Should a C.E.O. Be President?
The principle of presidential campaigns run by Ross Perot, Steve Forbes and now Herman Cain is that politics are broken and only a business leader can repair them. True?
What's the Latest Development?
Herman Cain's rise in the polls has been explained, in part, by his status as a Washington outsider who, as a past CEO, has the management skills, financial acumen and decisiveness to get the country going again. Cain is the former head of Godfather's Pizza. But is the skill set of a successful CEO suited to the office of the presidency? No, says Jonathan Cowan. Presidents must build consensus across divide, communicate effectively with a plurality of interests and cede control to different government branches.
What's the Big Idea?
Building consensus across party lines is not a skill that CEOs necessarily have. When a business leader creates consensus, he or she does so from within a company where each individual wants the business to succeed. And unlike CEOs, the President has little brand control, making communication an exercise in tolerance. Business leaders, on the other had, always have a direct line of communication to their employees. Finally, CEOs enjoy the ability to decide the direction of their company while democracy depends on sharing power.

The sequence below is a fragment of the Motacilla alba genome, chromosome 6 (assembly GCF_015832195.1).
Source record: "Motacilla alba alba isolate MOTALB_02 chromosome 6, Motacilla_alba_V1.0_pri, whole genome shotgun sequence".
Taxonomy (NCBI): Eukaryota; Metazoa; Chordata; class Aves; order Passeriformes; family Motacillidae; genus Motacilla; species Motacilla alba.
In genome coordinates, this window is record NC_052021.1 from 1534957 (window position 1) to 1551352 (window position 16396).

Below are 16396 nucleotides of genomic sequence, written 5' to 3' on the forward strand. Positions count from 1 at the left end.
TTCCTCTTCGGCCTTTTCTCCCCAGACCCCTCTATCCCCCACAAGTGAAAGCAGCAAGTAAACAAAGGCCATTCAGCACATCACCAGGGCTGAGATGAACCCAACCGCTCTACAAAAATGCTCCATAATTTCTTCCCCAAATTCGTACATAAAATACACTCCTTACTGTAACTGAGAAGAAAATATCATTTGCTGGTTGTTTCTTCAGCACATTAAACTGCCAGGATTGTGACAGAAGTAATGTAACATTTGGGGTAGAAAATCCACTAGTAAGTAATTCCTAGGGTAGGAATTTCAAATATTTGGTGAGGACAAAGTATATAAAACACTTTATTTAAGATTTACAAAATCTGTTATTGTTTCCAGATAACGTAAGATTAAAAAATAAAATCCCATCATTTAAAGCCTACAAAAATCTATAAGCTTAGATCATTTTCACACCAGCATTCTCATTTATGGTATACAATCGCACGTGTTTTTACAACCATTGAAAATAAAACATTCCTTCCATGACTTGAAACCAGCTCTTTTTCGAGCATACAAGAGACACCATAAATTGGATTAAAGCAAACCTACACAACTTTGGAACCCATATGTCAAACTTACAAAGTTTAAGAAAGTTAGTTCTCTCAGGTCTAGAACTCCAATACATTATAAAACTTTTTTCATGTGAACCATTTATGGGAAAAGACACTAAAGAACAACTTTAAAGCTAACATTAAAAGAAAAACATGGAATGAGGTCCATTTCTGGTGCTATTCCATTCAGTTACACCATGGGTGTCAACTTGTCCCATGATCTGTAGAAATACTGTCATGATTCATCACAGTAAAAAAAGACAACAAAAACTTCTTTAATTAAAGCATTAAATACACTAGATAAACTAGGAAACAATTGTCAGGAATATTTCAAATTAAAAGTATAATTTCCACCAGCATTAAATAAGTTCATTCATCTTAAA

How a cataclysm worse than what killed the dinosaurs destroyed 90 percent of all life on Earth.
While the demise of the dinosaurs gets more attention as far as mass extinctions go, an even more disastrous event called "the Great Dying” or the “End-Permian Extinction” happened on Earth prior to that. Now scientists discovered how this cataclysm, which took place about 250 million years ago, managed to kill off more than 90 percent of all life on the planet.
A new study discovers the “liking gap” — the difference between how we view others we’re meeting for the first time, and the way we think they’re seeing us.
We tend to be defensive socially. When we meet new people, we’re often concerned with how we’re coming off. Our anxiety causes us to be so concerned with the impression we’re creating that we fail to notice that the same is true of the other person as well. A new study led by Erica J. Boothby, published on September 5 in Psychological Science, reveals how people tend to like us more in first encounters than we’d ever suspect.
Using advanced laser technology, scientists at NASA will track global changes in ice with greater accuracy.
Leaving from Vandenberg Air Force base in California this coming Saturday, at 8:46 a.m. ET, the Ice, Cloud, and Land Elevation Satellite-2 — or, the "ICESat-2" — is perched atop a United Launch Alliance Delta II rocket, and when it assumes its orbit, it will study ice layers at Earth's poles, using its only payload, the Advance Topographic Laser Altimeter System (ATLAS).
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